The specifications dissected
If you take a look at the specifications of a mouse, you will come across some terms that you might not recognize immediately. Manufacturers use different names to present the maximum speed that a mouse can register. One might speak of 300 inch per second, another states 7000 frames per second and a third brand shows the 'processing rate' in megapixels per second. As with for example case fans and their noise levels, every manufacturer measures in a different way and more often than not the values are exaggerated. You can leave these specifications for what they are.
The aspect that mouse marketeers are unanimous about is dpi, or the resolution of the sensor shown in pixels per inch. The dpi-value is basically the amount of pixels that the cursor moves on your screen with the movement of one inch, and shows the sensitivity of the cursor. If you use a monitor with high resolution (something that is more common even with gaming monitors), you probably want to work at a slightly higher dpi, because you have to travel more digital distances with your mouse. There is definitely a race for the highest value, but higher is not necessarily better. Especially with cheaper mice inter- or extrapolation is often used, which results in a decrease of accuracy.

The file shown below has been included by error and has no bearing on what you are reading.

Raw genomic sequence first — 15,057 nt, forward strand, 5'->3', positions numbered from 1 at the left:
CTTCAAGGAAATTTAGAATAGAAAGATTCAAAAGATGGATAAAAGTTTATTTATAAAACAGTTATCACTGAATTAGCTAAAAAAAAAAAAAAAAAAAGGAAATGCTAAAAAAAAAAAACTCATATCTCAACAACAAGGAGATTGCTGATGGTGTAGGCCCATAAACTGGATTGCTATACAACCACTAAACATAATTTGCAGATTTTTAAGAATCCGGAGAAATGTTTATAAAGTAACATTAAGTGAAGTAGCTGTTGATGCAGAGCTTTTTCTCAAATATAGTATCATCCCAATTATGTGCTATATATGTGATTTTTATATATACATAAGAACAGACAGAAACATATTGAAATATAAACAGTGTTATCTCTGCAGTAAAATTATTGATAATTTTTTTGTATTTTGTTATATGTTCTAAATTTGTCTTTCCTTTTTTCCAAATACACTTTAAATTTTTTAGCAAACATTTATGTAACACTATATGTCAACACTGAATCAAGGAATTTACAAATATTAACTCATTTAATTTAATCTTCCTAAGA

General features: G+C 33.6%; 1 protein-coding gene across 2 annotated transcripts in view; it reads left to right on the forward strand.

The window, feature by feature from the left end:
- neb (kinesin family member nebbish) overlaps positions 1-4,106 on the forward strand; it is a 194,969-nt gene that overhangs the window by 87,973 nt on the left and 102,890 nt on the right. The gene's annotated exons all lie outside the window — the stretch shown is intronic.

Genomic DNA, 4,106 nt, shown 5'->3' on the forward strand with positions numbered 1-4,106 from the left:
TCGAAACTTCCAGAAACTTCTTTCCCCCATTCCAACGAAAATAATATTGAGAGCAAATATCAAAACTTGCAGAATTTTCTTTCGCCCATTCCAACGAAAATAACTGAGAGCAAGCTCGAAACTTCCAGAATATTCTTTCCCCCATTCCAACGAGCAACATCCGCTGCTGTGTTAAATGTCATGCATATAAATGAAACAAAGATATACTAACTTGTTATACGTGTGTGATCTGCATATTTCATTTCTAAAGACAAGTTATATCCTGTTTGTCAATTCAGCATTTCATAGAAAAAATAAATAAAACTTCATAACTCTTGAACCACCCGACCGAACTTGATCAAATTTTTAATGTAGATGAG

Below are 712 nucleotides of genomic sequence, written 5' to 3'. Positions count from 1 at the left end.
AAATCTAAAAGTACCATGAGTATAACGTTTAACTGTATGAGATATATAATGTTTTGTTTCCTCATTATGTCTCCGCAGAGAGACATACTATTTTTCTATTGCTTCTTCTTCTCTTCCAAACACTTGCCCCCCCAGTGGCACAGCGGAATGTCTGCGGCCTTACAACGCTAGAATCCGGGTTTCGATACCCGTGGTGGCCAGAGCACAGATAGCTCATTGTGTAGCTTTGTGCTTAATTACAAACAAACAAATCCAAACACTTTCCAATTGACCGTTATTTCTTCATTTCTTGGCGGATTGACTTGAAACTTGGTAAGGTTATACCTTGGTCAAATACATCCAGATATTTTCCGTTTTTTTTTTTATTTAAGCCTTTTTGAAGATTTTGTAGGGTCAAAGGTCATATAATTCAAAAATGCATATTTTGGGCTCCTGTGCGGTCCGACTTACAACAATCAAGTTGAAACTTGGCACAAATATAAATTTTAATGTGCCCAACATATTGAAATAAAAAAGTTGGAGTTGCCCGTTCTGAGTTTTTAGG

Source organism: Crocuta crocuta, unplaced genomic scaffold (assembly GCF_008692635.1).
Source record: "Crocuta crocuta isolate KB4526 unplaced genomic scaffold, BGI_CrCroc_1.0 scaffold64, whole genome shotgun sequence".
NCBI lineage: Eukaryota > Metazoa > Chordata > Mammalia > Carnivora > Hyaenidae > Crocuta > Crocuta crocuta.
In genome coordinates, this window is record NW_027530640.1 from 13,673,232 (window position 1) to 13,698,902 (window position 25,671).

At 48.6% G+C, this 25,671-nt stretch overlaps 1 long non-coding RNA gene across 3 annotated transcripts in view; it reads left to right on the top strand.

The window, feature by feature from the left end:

Since the introduction of gaming mice the discussion about the ideal dpi-setting exists. This virtually does not exist, if only because of the mentioned cohesion with the monitor resolution. We distinguish between low-sense, mid-sense and high-sense: a low, average or high sensitivity. A low-sense gamer uses a relatively low dpi (usually 800 or lower) and often lifts their mouse in order to move further, while a high-sense gamer makes small movements thanks to the high dpi (more than 1200 dpi).
Another specification that you often see is the so-called polling rate, the frequency at which the mouse sends information to the computer. The maximum is often 1000 Hz, or a thousand times per second. Regular mice usually operate at 125 Hz. In the worst case this introduces a lag of 8 ms.